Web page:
Sell Strategy

Discussion in 'Technical Analysis' started by KGTrader4, Oct 14, 2021.

  1. KGTrader4


    Im new to trading. Not to investing
    Bought UPST, CRWD (chased this one not sure that i should have) and AFRM charts looked to me like breakouts.
    I like these three long term, i understand the importance of having an exit strategy, but honestly I'm a little lost. Example: AFRM, looks to me like strong term support is around 107. But thats a long way down from here. (bought at 150).
    Like i said, like these long term, but WTF do i know, at what point should i cut bait and say i was wrong.

    Chasing CRWD and even the two, I'm tempted to write calls here, but everry time i do that i end up sorry

    Any words of wisdom? Feel free to beat the shit out of me, i probably deserve it.

    Former Financial Advisor (retired) , Didnt trade for clients, mostly asset allocation with Index and sector ETFs, some stocks but not MOMO stocks
  2. I looked at AFRM. Like you say, there is support at 107... lesser support at 130. You have to choose how much you're willing to give the stock BOD (Benefit Of The Doubt). Whichever, it's a guess on this play, but you're thinking along the right path.

    (Me too.. former RIA and money manager. I'm "smart as a whip", an expert in Price TA, and experienced up the wazoo... what to do about stops is still just a strategic, logical guess!) :)
    Handle123 likes this.
  3. KGTrader4


    Thanks for the response. I sold my practice and retired 2 years ago, this keeps me engaged.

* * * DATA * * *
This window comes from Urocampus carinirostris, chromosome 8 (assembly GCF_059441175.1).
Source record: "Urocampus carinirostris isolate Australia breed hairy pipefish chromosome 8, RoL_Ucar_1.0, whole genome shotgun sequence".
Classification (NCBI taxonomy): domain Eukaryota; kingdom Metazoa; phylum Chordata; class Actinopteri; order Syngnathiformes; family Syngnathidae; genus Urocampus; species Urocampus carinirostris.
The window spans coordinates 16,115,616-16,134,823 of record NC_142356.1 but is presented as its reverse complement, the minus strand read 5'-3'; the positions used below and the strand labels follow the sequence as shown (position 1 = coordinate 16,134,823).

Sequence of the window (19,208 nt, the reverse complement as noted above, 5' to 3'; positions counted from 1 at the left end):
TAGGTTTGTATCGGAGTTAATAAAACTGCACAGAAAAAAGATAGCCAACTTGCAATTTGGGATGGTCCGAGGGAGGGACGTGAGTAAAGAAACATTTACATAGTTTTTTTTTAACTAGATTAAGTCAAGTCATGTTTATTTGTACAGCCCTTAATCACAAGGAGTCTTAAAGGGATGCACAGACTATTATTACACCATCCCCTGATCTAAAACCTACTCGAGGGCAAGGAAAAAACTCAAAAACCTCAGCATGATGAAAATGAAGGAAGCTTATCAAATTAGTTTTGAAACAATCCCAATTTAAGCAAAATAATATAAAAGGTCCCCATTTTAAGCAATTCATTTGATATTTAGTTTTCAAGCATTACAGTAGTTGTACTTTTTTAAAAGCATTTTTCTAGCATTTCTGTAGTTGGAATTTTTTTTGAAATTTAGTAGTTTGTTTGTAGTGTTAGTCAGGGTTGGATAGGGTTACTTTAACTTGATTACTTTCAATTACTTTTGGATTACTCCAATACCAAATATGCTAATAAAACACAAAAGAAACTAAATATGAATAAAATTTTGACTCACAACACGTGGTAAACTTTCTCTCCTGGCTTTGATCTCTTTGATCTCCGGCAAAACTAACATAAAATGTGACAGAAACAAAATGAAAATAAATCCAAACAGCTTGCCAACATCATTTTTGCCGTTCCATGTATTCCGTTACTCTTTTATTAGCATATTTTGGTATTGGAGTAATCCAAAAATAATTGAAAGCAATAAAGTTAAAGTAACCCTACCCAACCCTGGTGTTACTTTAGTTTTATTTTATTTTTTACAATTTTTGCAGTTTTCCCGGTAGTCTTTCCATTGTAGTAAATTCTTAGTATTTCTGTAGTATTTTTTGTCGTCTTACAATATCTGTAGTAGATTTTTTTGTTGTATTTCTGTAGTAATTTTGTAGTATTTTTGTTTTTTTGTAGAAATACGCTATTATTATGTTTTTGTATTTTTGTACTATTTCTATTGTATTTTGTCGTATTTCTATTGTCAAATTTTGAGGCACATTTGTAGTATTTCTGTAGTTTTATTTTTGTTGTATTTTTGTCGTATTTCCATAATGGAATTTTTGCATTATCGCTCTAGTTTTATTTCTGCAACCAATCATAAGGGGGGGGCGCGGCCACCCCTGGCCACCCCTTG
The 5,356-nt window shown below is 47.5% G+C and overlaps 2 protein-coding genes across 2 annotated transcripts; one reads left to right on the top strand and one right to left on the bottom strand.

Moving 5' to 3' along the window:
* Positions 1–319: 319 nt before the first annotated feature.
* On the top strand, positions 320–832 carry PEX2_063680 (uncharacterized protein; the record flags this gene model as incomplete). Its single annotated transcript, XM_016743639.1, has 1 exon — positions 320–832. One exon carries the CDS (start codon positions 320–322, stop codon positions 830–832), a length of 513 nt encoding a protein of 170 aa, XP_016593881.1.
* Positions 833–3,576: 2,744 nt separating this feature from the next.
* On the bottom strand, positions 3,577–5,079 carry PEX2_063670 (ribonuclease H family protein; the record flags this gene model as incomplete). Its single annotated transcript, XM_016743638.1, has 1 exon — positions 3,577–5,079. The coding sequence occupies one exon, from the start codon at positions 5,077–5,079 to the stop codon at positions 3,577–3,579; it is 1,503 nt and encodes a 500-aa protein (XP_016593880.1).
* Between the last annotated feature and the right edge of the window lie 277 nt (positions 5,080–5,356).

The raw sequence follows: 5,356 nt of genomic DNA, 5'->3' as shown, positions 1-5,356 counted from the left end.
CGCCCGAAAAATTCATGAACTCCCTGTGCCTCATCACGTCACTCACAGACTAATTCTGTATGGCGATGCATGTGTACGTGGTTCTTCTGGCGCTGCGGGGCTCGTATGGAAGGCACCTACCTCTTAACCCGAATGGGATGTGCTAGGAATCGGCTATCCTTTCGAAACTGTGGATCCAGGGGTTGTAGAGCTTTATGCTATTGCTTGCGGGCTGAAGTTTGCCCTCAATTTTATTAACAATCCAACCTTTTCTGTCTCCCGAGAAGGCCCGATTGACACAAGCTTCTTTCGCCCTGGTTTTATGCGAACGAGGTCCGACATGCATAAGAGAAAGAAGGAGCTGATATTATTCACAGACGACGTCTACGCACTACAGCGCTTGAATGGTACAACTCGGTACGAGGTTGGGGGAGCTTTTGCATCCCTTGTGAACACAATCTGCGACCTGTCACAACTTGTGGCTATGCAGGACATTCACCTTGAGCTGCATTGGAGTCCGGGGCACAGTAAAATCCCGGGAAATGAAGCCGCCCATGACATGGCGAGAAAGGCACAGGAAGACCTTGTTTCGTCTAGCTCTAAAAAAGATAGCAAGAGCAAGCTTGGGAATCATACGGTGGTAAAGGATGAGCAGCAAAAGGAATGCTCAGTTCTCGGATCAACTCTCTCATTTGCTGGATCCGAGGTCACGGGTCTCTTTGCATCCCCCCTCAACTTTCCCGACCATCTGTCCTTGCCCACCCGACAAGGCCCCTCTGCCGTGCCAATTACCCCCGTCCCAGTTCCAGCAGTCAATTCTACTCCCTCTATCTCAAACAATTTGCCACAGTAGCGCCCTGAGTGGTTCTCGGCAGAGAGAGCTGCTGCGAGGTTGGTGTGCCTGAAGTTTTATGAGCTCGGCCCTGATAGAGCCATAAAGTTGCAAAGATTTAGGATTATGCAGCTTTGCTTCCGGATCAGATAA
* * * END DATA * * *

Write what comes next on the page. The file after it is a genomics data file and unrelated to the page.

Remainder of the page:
Hardest part of this is figuring out what i want to be (investor or trader) and what my edge is when i trade
  4. Well, lemme help you.

    You don't have an "edge". Nobody does (not a legal one, anyway). Suggest learning "Price TA"... of which you obviously already know some.

    KISS baby, as always. :)
  5. deaddog


    It's tough to go from investor to trader. Different mindset. It's really easy to turn a trade into an investment when it goes against you.

    I would suggest a written trading plan and then measure your success not by the dollars made or lost but by whether you followed your plan.

    Small losses won't take you out of the game. Letting small losses turn into big losses ties up your capital.

    As for where to put your stops, that should be determined before you enter the trade.
    twstn and SunTrader like this.
  6. Funny! A quote from the late, great Ed Hart... "Definition of an investment is a busted trade".
  7. Some random general input that I wrote while bored waiting for food to cook and before paying attention to that you are actually trading options, so your mileage may vary:

    - You will see more success the longer holding periods you are able to have (as limited by your strategy). Some sort of swingtrading is viable. People that wants to change their stocks daily without very strong plans and execution will just lose money, transaction overhead as well as really stiff competition/lack of (usually imagined) alpha.